Arizona Against the Zone and Colorado’s Strategy

Posted by Adam Butler on January 25th, 2018

With modest success this season, teams have been throwing zone defenses at Arizona. The Wildcats have played nearly 25 percent of their offense against the zone, the 35th-highest percentage in college basketball. Overall, Arizona has been an excellent offensive team. Sean Miller’s group ranks among the top 15 teams nationally in offensive efficiency, touts a 57 percent effective field goal rate and – especially as it pertains to zone=busting – is making a healthy 38.2 percent of its threes (53rd nationally). On paper at least, Arizona would seem perfectly adept at breaking the zone. But in truth, when looking at the Wildcats’ offense versus man-to-man defense, Arizona ranks as the ninth-most efficient team in the country (per Synergy Sports). Against zone, however, and this may be where opponents are focusing, the Wildcats dip to 115th nationally at 0.97 points per possession.

Colorado’s Tad Boyle is Looking for the Arizona Sweep Tonight (USA Today Images)

Staring across the court at a roster featuring DeAndre Ayton and Allonzo Trier, I too would be seeking any advantage. It’s perhaps why Colorado head coach Tad Boyle, a staunch man-to-man advocate, exacted a zone defense last month against Arizona in Boulder and is likely to do so again in tonight’s rematch. Considering Arizona is about five points per 100 possessions less effective against a zone, Boyle’s plan is seemingly vindicated. Furthermore, the Buffaloes won that Saturday afternoon in The Keg; the ultimate vindication of strategic success. But also remember that Arizona is, indeed, a quality three-point shooting and offensive rebounding team, and that they’re fantastic at getting into transition (a zone-busting strategy). Theoretically, the Wildcats are well-equipped to beat a zone (and has done so in every attempt since). But the strategy goes well beyond nuance in numbers. Boyle used a similar zone against Arizona State just two days before he beat the Wildcats — on that night, at least, Colorado also beat the Sun Devils, which, over the course of this season, play more efficiently against zone than man (they are, after all, a great three-point shooting team). What gives?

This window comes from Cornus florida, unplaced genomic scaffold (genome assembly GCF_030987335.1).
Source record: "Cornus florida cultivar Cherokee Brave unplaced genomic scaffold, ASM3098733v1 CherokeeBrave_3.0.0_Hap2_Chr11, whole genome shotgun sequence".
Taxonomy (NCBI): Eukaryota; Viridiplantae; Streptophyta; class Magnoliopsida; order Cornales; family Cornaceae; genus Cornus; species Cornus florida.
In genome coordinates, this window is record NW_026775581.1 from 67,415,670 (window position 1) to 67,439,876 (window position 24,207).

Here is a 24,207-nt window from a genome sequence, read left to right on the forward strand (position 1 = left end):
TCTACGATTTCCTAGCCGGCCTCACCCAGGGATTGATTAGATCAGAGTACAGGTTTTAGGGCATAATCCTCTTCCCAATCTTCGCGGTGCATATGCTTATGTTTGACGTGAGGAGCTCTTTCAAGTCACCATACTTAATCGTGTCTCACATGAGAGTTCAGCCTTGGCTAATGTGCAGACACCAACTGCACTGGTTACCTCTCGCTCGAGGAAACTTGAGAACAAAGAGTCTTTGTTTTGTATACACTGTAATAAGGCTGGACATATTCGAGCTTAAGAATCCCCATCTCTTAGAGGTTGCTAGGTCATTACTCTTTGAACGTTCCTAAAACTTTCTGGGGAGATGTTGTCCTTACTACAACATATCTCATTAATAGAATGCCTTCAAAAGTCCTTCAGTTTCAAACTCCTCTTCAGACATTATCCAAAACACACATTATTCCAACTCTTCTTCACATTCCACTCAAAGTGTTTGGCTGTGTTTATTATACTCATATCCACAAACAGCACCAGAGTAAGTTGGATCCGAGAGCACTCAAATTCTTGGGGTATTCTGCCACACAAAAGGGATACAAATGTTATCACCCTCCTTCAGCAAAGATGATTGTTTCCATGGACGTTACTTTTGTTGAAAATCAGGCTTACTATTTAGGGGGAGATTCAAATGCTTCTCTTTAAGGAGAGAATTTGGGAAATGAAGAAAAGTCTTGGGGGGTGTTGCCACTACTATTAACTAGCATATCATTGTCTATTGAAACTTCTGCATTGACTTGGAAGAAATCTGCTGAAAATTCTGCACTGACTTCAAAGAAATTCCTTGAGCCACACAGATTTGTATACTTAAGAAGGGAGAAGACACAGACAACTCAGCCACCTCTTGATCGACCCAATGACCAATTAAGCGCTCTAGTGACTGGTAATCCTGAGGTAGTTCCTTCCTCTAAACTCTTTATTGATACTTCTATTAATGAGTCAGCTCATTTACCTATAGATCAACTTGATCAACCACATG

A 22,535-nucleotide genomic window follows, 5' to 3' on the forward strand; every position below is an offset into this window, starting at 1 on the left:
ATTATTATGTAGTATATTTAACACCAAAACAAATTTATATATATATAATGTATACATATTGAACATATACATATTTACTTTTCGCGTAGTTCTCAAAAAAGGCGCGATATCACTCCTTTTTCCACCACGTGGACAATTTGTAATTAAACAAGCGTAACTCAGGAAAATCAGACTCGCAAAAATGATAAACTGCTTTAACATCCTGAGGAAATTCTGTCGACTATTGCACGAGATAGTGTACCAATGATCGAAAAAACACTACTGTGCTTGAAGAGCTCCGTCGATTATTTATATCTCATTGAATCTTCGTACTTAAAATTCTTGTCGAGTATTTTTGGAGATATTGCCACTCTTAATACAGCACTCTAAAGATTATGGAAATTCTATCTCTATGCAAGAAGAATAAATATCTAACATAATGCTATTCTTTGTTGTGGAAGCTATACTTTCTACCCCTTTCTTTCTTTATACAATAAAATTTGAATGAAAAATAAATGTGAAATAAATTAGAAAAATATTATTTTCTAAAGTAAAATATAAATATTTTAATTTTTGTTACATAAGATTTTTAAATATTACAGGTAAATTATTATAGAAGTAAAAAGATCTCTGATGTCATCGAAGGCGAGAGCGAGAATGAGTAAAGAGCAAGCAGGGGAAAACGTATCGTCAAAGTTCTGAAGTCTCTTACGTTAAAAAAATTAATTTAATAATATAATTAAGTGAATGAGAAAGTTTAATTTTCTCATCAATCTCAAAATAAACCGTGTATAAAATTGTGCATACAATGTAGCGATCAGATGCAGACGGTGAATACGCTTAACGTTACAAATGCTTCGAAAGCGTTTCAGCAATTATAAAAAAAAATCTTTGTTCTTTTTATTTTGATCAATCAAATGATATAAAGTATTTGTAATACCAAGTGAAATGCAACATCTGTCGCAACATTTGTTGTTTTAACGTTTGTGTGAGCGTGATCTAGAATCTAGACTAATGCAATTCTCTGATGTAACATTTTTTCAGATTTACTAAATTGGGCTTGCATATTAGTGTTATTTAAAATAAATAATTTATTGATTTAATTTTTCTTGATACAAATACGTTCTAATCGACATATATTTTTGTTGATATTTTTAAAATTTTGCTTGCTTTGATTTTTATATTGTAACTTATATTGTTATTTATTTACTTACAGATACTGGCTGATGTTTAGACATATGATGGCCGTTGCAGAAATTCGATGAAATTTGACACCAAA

Let me first note that these are single-game samples and not immediately indicative of greater trends. There is something to the fact that a zone defense is a different look, disruptive in nature and perhaps having the effect of baseball’s change-up. Like a pitcher burying that ball a little deeper in his palm while facing an inauspicious 2-0 count, a zone defense can subtly disrupt an opponent’s timing, throwing them off their game plan and disrupting a game just enough to pull off an upset. Because teams miss shots. What’s more, Arizona is spotting up for 44 percent of its offense against a zone, and while it isn’t a terrible surprise that a zone would yield a lot of jumpers, it is interesting that Arizona is worse (five points lower) at spotting up against zone. Returning, however, to the concept of a change-up, Arizona has faced Colorado’s tricky pitch once already, where it shot just 38 percent from the field in that game. With Boyle and the Buffaloes headed to the desert this week, are they likely to try the same strategy? Hell yes.

Adam Butler (39 Posts)


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